For the last few days I focused on state level tax data. The release of a new forecast and the general state of the forecast process promises many more posts to come on this topic. I thought for today I would turn toward a more local number. Grand Forks had its largest month for sales tax collections in its recorded history. What does this look like?
As you might expect it looks messy, although we clearly have an upward trend in the data with the typical seasonal fluctuations around that trend. These tax collection numbers will surely provide fodder for callers to my guest spot on the Jarrod Thomas Show to suggest the city does not need new taxation if revenues are increasing like this.
Switching gears a bit though. JT and I are looking at the economic data on the Grand Forks flood some twenty years on to see what is happening. I thought we would look at the sales tax data around the flood event.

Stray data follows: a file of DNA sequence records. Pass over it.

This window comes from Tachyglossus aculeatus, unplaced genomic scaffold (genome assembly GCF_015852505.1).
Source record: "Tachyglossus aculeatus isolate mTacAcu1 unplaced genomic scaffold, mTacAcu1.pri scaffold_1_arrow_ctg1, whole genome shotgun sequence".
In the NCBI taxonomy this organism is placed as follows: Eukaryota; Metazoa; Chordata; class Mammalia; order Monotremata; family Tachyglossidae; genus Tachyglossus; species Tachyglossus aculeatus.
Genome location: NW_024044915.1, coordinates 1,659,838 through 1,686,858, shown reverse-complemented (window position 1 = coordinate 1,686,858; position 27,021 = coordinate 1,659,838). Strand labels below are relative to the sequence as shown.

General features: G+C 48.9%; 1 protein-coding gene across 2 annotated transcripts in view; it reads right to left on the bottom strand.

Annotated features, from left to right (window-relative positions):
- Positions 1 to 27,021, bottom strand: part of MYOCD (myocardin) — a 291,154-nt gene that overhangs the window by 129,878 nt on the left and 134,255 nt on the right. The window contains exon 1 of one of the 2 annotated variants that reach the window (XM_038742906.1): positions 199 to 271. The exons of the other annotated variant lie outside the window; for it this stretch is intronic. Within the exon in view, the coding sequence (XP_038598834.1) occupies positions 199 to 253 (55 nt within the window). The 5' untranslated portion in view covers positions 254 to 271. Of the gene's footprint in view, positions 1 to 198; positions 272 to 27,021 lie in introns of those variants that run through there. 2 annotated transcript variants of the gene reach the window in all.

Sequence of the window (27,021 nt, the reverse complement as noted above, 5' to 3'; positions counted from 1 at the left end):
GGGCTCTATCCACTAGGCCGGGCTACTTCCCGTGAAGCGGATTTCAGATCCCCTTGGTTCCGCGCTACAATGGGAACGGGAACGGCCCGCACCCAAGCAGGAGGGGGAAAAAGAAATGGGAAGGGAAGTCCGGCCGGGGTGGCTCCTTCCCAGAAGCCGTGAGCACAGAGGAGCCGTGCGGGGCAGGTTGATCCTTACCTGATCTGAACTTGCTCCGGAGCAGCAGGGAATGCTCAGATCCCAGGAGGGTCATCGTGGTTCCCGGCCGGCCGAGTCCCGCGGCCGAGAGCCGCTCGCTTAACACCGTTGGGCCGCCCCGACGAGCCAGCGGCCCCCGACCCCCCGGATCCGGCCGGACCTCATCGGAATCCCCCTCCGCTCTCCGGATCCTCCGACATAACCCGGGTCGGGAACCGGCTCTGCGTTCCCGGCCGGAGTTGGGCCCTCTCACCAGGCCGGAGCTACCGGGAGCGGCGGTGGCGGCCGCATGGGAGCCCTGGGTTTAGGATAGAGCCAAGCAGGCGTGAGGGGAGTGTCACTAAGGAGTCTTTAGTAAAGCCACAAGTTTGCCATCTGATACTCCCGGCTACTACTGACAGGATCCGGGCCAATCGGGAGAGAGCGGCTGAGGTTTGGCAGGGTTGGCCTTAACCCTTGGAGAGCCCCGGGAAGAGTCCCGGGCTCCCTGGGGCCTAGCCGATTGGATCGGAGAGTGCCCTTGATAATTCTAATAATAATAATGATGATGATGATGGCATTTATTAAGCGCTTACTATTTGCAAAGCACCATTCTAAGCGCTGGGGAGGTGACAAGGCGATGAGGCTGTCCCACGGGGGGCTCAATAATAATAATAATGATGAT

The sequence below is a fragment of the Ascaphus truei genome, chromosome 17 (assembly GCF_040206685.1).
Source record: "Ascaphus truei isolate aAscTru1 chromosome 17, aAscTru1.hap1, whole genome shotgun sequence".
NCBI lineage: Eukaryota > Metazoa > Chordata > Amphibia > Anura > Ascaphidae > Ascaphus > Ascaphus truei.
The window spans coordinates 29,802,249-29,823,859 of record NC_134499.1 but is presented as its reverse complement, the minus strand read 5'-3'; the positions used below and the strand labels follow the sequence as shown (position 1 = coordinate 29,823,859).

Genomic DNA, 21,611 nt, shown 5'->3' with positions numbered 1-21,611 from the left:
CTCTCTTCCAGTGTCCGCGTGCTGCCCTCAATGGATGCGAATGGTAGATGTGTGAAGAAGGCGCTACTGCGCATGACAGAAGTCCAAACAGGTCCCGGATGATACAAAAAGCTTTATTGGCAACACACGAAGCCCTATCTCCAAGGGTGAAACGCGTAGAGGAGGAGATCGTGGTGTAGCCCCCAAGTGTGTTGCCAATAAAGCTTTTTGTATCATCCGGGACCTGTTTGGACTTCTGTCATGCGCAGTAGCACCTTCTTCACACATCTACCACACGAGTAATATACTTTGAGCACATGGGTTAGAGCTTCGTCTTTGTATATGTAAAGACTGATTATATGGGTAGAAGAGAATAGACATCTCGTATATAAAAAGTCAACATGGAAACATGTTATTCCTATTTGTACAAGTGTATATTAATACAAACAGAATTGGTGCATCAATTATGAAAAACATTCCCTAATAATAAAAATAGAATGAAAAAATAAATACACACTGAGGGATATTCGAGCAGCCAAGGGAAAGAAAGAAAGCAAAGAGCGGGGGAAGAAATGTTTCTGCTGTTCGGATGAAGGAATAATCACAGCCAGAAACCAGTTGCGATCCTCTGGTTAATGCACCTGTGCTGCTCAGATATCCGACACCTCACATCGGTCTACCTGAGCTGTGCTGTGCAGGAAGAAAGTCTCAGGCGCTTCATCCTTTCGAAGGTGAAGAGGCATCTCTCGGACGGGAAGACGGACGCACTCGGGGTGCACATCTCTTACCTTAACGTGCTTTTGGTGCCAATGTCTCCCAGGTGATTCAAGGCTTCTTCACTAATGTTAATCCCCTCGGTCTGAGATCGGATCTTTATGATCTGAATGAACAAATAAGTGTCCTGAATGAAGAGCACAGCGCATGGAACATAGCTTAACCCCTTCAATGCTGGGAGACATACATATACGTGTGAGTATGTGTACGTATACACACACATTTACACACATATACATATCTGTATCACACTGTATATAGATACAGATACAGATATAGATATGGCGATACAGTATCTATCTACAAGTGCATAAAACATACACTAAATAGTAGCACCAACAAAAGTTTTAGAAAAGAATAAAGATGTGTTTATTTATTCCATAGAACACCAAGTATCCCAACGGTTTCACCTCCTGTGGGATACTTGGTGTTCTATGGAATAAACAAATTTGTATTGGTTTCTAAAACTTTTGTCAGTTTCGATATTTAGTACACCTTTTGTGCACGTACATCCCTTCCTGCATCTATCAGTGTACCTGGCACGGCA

What is of particular note here is not the flood event itself. It actually occurs earlier in the data series. In 1996 there is almost a parallel jump in the tax data to a new higher level of tax collections. It may also be the case that the rate of growth increased as well (when looking at the first graph), though that is far from clear. The flood months saw a drop in collections (not a surprise) and a recovery in the next few months (also not a surprise).
JT and I will be exploring many aspects of the data surrounding the flood event and the recovery. If you have suggestions for data series you want us to look at and discuss, give JT a call or drop him a line and he and I will see what we can do.